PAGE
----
Clinical Concerns Over Cerebrovascular Leakage Caused by Chronic Aluminum Exposure are Warranted

Cell death caused by aluminum likely opens the blood-brain barrier. In childhood, this can potentially lead to unsafe levels of exposures to aluminum, pharmaceuticals and other environmental toxins.

by James Lyons-Weiler, PhD

Excerpt from Popular Rationalism Substack Article

The blood-brain barrier exists in the network of blood vessels that bring oxygen and nutrients to the brain. This network, made up of a network of cerebrovascular cells, can usually prevent a wide array of compounds from entering the brain. It is so effective that pharmaceutical companies have spent millions to identify drug additives that can help their product better cross the blood-brain barrier to allow them to save money in the production of pharmaceuticals that target the brain.

A recent study (Garcia et al., 2022) performed single-cell RNA-sequencing on more than 16,000 cerebrovascular cells. Using the cells’ gene-expression patterns, the researchers were able to classify them into 11 different subtypes, including endothelial cells, which line the blood vessels; mural cells, which include pericytes, found in the walls of capillaries, and smooth muscle cells, which help regulate blood pressure and flow; and fibroblasts, a type of structural cell.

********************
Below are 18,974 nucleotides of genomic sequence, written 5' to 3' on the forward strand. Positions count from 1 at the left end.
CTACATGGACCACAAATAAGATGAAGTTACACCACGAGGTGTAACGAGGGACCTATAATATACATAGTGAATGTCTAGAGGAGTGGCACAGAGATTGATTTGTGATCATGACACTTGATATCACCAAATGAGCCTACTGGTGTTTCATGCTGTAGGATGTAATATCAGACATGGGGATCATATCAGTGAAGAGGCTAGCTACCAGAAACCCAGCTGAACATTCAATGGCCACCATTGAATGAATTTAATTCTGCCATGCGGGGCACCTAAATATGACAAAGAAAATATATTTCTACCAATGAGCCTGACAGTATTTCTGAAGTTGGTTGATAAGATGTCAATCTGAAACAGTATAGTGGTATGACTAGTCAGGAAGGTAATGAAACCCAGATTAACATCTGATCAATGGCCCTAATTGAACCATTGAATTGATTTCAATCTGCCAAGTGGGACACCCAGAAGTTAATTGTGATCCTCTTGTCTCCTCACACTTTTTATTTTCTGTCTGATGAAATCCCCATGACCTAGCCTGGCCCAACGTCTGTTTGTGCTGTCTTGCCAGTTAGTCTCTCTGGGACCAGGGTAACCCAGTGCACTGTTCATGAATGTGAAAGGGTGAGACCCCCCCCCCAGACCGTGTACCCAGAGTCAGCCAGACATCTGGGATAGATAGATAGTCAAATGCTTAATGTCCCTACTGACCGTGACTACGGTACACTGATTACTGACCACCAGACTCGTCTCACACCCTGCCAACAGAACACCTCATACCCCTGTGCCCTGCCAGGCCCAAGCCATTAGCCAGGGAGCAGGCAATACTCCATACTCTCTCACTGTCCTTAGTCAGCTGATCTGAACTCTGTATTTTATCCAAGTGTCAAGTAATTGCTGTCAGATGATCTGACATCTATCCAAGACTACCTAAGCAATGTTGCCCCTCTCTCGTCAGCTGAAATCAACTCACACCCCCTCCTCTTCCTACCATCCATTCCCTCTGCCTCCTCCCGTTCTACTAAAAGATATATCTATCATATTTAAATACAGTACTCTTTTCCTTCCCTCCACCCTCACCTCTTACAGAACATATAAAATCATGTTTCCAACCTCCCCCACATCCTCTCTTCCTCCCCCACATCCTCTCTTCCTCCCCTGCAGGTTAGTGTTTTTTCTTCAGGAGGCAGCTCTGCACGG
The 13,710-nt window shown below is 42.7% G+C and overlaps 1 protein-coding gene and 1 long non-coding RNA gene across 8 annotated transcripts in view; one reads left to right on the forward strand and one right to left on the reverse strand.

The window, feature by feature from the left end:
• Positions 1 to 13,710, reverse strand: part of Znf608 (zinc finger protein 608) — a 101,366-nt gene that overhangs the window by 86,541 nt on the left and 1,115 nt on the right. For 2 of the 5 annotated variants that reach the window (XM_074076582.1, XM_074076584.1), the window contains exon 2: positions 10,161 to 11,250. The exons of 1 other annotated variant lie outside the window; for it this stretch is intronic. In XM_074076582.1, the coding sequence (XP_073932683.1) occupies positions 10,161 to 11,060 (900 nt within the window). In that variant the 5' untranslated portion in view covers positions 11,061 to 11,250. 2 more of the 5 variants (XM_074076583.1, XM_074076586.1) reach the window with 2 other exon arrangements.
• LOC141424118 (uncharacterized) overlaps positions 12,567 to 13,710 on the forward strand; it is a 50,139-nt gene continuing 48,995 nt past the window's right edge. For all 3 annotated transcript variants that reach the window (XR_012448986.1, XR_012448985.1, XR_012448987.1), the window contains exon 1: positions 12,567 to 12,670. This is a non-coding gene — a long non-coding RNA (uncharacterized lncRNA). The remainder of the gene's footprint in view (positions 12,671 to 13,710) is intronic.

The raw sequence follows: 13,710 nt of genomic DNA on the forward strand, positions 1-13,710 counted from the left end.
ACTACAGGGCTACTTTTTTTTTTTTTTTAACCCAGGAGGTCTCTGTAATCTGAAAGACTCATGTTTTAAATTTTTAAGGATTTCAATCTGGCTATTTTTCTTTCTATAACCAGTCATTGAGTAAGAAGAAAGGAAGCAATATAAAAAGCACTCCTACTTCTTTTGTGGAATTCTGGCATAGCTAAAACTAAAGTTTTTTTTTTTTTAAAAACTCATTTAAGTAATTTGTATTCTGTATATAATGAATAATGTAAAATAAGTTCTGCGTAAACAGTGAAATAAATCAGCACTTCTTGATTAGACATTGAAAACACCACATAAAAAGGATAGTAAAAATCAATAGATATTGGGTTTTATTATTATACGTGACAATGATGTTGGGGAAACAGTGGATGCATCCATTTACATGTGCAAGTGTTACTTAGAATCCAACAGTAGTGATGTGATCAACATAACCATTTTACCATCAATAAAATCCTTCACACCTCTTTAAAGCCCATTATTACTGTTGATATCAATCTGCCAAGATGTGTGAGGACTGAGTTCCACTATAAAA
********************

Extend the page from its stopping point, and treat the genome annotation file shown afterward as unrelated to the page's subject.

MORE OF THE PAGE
All of these cells types are subject to endoplasmic reticulum stress – and for some, the resulting cell death – due to aluminum exposure. This causes cerebrovascular leaking, allowing both aluminum, pharmaceuticals, and environmental toxins to enter the brain more readily. It has been known for a long time that aluminum in various forms can attack the blood-brain barrier in a manner that is synergistic with sodium-fluoride (Varner et al., 1998). The breakdown of the BBB was identified by Gherardi et al. (2015) as a “Trojan Horse” mechanism for infectious particles, but the general mechanism as a route for increased exposure to environmental toxins is now more apparent . . .READ REST OF ARTICLE ON SUBSTACK